“So, what do you want to be when you grow up?” You were probably asked that question as a child, and you have probably witnessed it being asked as an adult. You may even have asked it yourself, whilst parents and grandparents try hard to camouflage their anxiety in response to answers such as ‘air hostess’, ‘dancer’, ‘bank manager’ or ‘mermaid’.

It is fair to say that the desire to structure a career path is ingrained in us all at a young age, and this desire persists through our time at school and further education. There’s often a general assumption that one should be seeking a job for life – because that’s what our parents sought – and their parents before them.

The whole mindset of work is changing – employers are being pushed to provide more, while employees are being nudged to ask for more.

Today the question of a single career becomes increasingly less relevant. Not only is it becoming less and less important for prospective employers, but a plethora of diverse experiences and transferable skills can actually be quite an asset.

People who have performed well in a variety of roles have different techniques, insights, and attitudes which become transferable. As stated by Rosemary Haefner, vice president of Human Resources at CareerBuilder: “More workers are pursuing opportunities with various companies to expose themselves to a wider range of experiences, build their skill sets, or take a step up the ladder in pay or title.”

Employees – this is your time to expect more

Now is a good era for the employee. In this age of digital and start-ups, there are an increasing number of rewarding and stimulating jobs that offer the temptation of greater harmony between life and work. There is also no expectation that any one of them needs to be your ‘chosen career’. There is great freedom knowing you are not trapped on a career path if the subject or the work is no longer of interest.

Not only is there more choice, there are also more rewards as employees begin to expect more from both their employer and their work environment.

Employers – reap the rewards of happy staff

The changes we are seeing are not solely to the advantage of staff. Au contraire. Employers can benefit greatly from the very natural desire to experiment with a range of careers.

As the very notion of a job for life dissipates so does the rigidity that once supported it. It is interesting to note recent studies showing that 76% of employers are happy to welcome past employees back into the fold. Not too long ago, 50% of employers in the UK specifically forbade previous employees from returning to the workplace after leaving.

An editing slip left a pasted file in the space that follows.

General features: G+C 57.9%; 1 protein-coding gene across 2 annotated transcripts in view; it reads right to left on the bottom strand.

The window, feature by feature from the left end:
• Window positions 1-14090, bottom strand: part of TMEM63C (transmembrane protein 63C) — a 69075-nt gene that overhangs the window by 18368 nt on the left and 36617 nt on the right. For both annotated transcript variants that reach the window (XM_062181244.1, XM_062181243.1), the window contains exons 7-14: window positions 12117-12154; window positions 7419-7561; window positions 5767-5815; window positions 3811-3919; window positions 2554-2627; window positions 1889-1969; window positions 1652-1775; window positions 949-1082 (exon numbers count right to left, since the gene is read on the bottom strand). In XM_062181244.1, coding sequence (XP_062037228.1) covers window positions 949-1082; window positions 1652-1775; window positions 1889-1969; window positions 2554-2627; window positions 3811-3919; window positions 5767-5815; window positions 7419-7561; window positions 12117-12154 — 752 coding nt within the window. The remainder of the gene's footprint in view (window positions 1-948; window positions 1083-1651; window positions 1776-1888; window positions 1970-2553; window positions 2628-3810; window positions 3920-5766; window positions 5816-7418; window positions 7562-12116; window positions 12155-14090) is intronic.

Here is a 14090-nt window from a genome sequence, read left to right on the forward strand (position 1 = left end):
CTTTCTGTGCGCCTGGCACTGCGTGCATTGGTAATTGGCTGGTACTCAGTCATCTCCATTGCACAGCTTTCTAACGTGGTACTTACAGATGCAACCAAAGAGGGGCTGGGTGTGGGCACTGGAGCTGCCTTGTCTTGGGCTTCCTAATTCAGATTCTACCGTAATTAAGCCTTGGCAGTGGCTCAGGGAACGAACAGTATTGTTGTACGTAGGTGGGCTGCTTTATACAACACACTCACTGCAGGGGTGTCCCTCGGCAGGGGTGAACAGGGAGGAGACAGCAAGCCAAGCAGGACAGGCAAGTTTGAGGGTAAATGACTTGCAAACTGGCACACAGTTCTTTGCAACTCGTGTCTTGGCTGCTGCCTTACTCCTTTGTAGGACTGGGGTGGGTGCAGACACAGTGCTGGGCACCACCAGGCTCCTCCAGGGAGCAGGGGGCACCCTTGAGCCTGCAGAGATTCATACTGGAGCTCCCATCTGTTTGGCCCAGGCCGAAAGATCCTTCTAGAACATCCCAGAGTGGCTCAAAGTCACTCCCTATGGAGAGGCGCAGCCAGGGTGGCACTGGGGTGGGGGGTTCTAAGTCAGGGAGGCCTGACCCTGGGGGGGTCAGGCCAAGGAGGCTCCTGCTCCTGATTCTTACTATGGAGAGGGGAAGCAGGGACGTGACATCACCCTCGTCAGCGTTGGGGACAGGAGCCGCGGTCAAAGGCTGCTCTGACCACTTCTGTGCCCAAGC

So why re-hire a former employee? If they left on good terms, re-hiring enables an organisation to welcome back an individual who knows in advance the company, its culture, ethos and hierarchy. Also, crucially, that employee will have gained new experience outside of that particular corporation’s bubble that they can apply.

Of course not every employer will appreciate the experience borne from diverse careers. Instead of appreciating the spectrum of skills in a toolbox, they may rather regard it as job-hopping, fickle or unreliable. That may well be a blinkered way of viewing someone with a unique portfolio of skills – the fact of the matter is that migration can result in talented assets that bring an awful lot to the table.

Embrace change

The unrelenting turnover of employees in London is a double-edged sword. Whereas some employees bend under the pressure of uncertain times, others turn the turmoil to their advantage and embrace the freedom to experiment without sacrifice or firm commitment. Employers benefit from new, agile methodologies and cross-fertilised skillsets. The future of work is happening now.

What can we learn from this age of new found freedom of choice? What secret skills should we all be developing? If current trends continue, employees who can adapt quickly are going to be recognised as the workplace heroes needed by industry – less so the worker committed to a sole career. The future of work means embracing experience in order to pick up new transferable skills.

Today we are simply scratching the surface of the ‘future of work’

Today we are simply scratching the surface of the ‘future of work’  in the context of a single career – and certainly raising more questions than we answer. The evidence points towards bigger shifts to come.

The future of work is as yet undecided, but progressive campaigns like ours, conversations on social media and news in the national papers continue to flourish with joyful abandon. The changing face of work is happening now. We’re keeping an eye on it, and enjoying playing our part.

 

 

 

 

 

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